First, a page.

Fight faded hair color and potential discoloration with these expert-backed tips.
Each product we feature has been independently selected and reviewed by our editorial team. If you make a purchase using the links included, we may earn commission.
Advertisement
woman with red hair
Credit: Adriana Duduleanu/EyeEm/Getty Images

If you snap hundreds of selfies immediately after getting your hair colored, that's completely justifiable—after all, your color begins the fade (ugh) from the first time you step in the shower. Water opens the cuticle—the scale-like outermost protective layer—of hair, allowing pigment molecules to seep out, according to celebrity colorist Michale Canalé. Plus, minerals in your water (in addition to UV rays outside) can cause hair color to oxidize, resulting in an unintended yellow or orange tint.

Luckily there are steps you can take to keep your color fresh between appointments or at-home dye sessions without compromising the health of your hair. Here are four of the best ways to avoid faded hair color and keep your strands looking vibrant, according to pro colorists. (Related: How to Make Your Hair Color Last Longer When You Sweat a Lot)

Do a Gloss Treatment

One of the best ways to stretch out the time between coloring, a hair gloss treatment is a semi-permanent process that can make your strands shinier and color brighter. You can choose between either a clear gloss, which just adds shine, or a color gloss, which can add a subtle change in shade. The color option can be useful in correcting the tone of your color, says Brittany King, a colorist who works at Larry King Salon and Mare Salon.

"With a lot of brunette clients who have highlights, I'll suggest coming back to get a gloss in two to three months," she says. "It keeps [their color fresh] and they're not damaging their hair from getting highlights all the time." Unlike typical permanent dyes, gloss treatments don't involve ammonia or peroxide, chemicals that can leave hair more susceptible to damage. And, as an added bonus, they also coat each strand of your hair, shielding them from environmental factors like UV rays. (See: What Is a Hair Gloss Treatment, Anyway?)

Switch up Your Shower Routine

There's nothing like a relaxing, warm shower after a grueling sweat sesh. Even better? Giving yourself a soothing scalp massage while you shampoo. Sure, it may feel great, but regularly scrubbing and soaking your hair can wreak havoc on your hair color. That's because the more water your hair absorbs, the more the strands stretch and swell, ultimately causing the cuticle to open up and allowing the dye to gradually seep out. So if you color your hair, you might not want to wash it every day but rather every three to four days. And you might also steer clear of warmer water: For one, heat tends to open the cuticle even wider. Second, hair strands are coated with a protective layer of lipids, which slow down how fast hair absorbs water. Heat can wear away at these lipids. With that in mind, resist the urge to crank the heat when you are in the shower, advises Canalé.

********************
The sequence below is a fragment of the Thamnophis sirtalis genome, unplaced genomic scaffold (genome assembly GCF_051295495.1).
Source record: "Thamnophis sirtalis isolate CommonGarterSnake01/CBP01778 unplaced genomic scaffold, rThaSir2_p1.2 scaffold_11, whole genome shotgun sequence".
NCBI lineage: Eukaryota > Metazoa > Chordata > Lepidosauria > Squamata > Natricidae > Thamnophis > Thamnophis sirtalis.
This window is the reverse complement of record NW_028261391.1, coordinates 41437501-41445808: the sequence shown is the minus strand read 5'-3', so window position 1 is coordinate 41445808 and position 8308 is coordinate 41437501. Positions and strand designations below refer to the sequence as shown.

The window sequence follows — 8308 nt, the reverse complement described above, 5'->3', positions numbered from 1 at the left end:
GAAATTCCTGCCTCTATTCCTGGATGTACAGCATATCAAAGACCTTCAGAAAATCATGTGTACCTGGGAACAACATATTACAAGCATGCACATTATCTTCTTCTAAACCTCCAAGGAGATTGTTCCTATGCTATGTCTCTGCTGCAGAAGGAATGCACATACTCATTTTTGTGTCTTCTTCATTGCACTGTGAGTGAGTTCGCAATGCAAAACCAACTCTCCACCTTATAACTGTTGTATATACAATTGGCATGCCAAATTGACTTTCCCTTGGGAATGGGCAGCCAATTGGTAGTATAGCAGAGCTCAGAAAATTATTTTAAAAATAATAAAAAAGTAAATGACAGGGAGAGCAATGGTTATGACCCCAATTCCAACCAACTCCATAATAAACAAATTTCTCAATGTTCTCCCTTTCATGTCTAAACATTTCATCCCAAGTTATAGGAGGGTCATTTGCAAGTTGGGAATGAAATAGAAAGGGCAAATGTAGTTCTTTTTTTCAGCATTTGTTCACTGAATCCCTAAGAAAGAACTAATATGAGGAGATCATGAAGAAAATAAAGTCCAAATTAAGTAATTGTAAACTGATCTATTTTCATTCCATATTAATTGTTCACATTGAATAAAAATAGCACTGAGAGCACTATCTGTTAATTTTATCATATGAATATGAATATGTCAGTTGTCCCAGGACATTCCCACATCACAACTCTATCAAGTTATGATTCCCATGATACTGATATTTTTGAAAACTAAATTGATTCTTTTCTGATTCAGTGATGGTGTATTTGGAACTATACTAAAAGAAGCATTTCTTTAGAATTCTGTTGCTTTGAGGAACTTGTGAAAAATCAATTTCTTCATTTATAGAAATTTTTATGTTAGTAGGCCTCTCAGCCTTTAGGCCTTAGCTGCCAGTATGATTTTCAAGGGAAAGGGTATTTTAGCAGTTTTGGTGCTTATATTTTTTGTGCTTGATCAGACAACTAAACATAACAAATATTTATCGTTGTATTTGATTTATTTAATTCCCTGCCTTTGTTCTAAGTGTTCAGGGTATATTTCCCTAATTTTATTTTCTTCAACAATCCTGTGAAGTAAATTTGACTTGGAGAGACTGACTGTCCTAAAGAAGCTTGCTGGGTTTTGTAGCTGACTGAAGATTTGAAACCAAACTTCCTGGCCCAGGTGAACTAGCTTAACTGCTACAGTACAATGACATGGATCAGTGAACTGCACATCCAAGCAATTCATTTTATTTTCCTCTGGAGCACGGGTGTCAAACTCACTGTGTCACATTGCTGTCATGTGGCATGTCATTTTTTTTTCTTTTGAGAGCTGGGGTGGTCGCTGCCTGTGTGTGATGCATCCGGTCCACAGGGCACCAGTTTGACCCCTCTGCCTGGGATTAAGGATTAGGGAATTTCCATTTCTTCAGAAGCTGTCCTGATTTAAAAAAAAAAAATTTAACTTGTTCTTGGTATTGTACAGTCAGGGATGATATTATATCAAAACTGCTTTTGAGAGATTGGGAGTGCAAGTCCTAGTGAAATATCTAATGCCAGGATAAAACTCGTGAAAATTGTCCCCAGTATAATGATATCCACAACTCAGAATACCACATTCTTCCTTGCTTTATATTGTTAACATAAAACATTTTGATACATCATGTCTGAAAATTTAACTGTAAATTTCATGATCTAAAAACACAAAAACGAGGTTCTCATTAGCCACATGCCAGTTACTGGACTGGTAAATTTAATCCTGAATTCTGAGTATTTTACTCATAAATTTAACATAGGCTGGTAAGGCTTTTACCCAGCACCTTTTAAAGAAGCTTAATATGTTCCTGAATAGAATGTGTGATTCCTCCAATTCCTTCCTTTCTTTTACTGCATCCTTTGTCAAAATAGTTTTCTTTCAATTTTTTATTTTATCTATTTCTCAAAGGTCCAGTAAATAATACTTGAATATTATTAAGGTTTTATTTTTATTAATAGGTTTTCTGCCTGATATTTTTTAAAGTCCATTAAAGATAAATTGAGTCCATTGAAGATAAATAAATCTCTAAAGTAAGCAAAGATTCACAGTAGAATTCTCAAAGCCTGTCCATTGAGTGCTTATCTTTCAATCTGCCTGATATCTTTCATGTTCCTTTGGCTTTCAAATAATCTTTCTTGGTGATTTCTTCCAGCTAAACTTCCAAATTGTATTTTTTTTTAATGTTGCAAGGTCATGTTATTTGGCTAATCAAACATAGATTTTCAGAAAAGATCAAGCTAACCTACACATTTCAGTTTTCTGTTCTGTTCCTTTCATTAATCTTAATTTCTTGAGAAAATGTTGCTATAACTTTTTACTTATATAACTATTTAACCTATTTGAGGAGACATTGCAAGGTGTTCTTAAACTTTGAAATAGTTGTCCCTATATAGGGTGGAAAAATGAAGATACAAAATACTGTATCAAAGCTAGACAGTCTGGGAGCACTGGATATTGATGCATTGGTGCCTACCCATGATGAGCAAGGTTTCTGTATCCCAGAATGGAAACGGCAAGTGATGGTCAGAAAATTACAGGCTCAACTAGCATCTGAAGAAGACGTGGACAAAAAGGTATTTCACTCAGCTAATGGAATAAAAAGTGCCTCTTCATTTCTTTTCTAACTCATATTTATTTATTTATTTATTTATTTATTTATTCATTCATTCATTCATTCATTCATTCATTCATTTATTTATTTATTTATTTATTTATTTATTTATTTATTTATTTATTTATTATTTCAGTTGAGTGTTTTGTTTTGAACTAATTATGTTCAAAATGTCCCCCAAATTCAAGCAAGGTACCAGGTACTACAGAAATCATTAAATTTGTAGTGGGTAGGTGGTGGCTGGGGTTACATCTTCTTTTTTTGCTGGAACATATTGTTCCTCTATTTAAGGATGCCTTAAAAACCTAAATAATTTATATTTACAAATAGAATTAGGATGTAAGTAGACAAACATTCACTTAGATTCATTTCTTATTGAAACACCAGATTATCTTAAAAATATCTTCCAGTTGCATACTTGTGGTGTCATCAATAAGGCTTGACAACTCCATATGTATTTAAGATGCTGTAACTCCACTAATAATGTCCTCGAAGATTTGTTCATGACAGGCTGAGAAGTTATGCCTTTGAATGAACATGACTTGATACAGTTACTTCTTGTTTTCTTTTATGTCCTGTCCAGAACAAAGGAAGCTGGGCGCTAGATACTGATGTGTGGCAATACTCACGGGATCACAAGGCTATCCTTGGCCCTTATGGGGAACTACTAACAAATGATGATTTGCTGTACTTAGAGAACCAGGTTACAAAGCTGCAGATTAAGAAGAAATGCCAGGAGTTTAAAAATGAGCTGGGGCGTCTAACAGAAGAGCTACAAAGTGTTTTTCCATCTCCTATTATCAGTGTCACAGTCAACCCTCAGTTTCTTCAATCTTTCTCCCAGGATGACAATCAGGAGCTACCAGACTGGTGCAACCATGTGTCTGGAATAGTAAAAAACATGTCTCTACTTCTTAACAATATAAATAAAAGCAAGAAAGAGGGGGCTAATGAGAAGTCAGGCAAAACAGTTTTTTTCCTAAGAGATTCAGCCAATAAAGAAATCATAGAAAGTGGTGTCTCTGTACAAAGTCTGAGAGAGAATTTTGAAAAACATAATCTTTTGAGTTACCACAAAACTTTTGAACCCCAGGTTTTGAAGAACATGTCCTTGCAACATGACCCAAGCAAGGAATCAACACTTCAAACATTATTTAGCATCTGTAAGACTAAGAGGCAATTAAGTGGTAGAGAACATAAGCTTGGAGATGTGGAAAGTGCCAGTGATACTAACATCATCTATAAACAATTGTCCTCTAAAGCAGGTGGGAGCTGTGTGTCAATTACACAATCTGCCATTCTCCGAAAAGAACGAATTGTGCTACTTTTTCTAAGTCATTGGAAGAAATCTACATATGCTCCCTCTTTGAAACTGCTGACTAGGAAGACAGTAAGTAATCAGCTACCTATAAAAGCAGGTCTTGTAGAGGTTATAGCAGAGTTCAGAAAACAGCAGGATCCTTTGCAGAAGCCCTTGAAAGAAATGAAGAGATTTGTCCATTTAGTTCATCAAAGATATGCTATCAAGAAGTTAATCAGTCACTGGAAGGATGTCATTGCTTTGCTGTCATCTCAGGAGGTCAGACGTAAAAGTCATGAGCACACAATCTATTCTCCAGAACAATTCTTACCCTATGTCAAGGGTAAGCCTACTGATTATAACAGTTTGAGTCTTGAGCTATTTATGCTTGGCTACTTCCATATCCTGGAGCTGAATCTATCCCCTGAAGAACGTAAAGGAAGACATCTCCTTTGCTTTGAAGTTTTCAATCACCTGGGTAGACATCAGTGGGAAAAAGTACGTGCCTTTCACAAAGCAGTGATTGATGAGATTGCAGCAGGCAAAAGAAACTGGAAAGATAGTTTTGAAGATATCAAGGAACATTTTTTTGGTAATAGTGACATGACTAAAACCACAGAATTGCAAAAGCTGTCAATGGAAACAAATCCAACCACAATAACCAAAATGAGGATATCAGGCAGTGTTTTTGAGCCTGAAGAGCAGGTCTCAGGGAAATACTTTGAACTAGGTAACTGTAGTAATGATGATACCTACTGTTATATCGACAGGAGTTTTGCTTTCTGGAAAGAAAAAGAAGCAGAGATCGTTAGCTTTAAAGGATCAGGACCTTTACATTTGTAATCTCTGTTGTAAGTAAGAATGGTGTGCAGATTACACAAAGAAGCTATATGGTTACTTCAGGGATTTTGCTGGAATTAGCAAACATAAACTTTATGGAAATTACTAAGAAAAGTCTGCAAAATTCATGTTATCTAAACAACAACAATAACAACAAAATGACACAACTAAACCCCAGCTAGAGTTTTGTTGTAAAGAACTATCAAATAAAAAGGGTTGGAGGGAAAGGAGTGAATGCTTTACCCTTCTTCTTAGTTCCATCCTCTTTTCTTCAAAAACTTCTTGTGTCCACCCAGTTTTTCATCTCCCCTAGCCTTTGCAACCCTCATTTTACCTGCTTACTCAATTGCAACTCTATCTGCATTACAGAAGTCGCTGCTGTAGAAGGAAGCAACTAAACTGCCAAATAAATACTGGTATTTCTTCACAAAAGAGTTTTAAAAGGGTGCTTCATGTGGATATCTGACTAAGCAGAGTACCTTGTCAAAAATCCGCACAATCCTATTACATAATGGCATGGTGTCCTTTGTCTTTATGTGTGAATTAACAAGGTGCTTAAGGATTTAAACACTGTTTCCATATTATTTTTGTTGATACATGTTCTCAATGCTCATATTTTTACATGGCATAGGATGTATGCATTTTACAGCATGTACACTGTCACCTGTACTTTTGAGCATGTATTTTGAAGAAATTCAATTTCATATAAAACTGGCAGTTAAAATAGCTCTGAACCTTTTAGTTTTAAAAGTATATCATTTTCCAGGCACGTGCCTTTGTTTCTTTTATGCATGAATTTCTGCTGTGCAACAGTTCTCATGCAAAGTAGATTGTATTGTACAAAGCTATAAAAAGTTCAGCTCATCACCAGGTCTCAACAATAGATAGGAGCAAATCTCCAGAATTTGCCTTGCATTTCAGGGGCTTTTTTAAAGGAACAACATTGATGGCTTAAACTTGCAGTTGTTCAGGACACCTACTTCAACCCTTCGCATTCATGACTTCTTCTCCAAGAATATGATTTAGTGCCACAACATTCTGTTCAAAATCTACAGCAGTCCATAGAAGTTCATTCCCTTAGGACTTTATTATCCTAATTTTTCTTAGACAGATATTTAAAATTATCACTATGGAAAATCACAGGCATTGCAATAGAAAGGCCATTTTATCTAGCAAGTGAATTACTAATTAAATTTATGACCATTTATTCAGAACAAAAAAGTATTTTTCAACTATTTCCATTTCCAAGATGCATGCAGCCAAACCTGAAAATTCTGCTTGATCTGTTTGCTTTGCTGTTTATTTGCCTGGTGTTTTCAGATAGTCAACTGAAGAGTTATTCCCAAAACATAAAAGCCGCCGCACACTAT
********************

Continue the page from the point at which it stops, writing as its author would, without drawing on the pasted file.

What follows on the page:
When it comes to choosing a shampoo and conditioner, at the very least, you should be using formulas that are labeled "color-safe," says Canalé. They tend to be free from harsh detergents sometimes used in other products and also have a lower pH (vs. a high pH, which can also cause the cuticle to open). If you're looking to correct your hair's hue, you can try a "color-depositing" shampoo or conditioner to tone your hair. For example, a purple-tinted product like Christophe Robin Shade Variation Care Baby Blonde (Buy It, $53, dermstore.com) can cancel out yellow tones while a blue product like Joico Color Balance Blue Conditioner (Buy It, $34, ulta.com) will counteract brassiness.

Joico_Color_Balance_Blue_Shampoo
Color_Wow_Root_Touchup
Christophe_Robin_Shade_Variation_Mask

Hide Roots with a Concealer

"Roots are in right now," says Canalé. "But if you want to hide them, use a concealer; don't damage your base color." Designed to hide regrowth between coloring sessions, root concealers act superficially and don't penetrate the hair shaft, so they don't cause damage in the same way that chemical processes (such as dying) do.

All you have to do is apply it—either as a powder or a mist—whenever you want to hide your roots, then wash it off at the end of the day. Color Wow Root Cover Up (Buy It, $34, dermstore.com) is a powder option that's sweat-resistant but washes out with shampoo. For a mist alternative, Canalé likes Oribe Airbrush Root Touch-Up Spray (Buy It, $32, dermstore.com). (Related: How to Rock the Pastel Hair Trend If You Work Out a Lot)

Fight Buildup

Hair products, chlorine and minerals (i.e. copper, iron) in water, and pollutants (i.e. soot, dust) can all accumulate on your hair, causing dullness and discoloration. "You naturally get build-up on your hair that creates that weird cast over your hair," says King. "Removing it restores hair's vibrant color." Okay, but how can you remove it? Shampooing can help break down the buildup but incorporating a regular detox in your routine can do that and more by also helping you maintain shine and brightness.

Not sure where to start? King frequently recommends Malibu C Hard Water Treatment (Buy It, $4, malibuc.com) to her clients looking to fight faded hair color. Each packet contains crystals that you dissolve in water then leave in your hair for 5 minutes to break down buildup. (See also: Why You Should Treat Your Scalp to a Detox)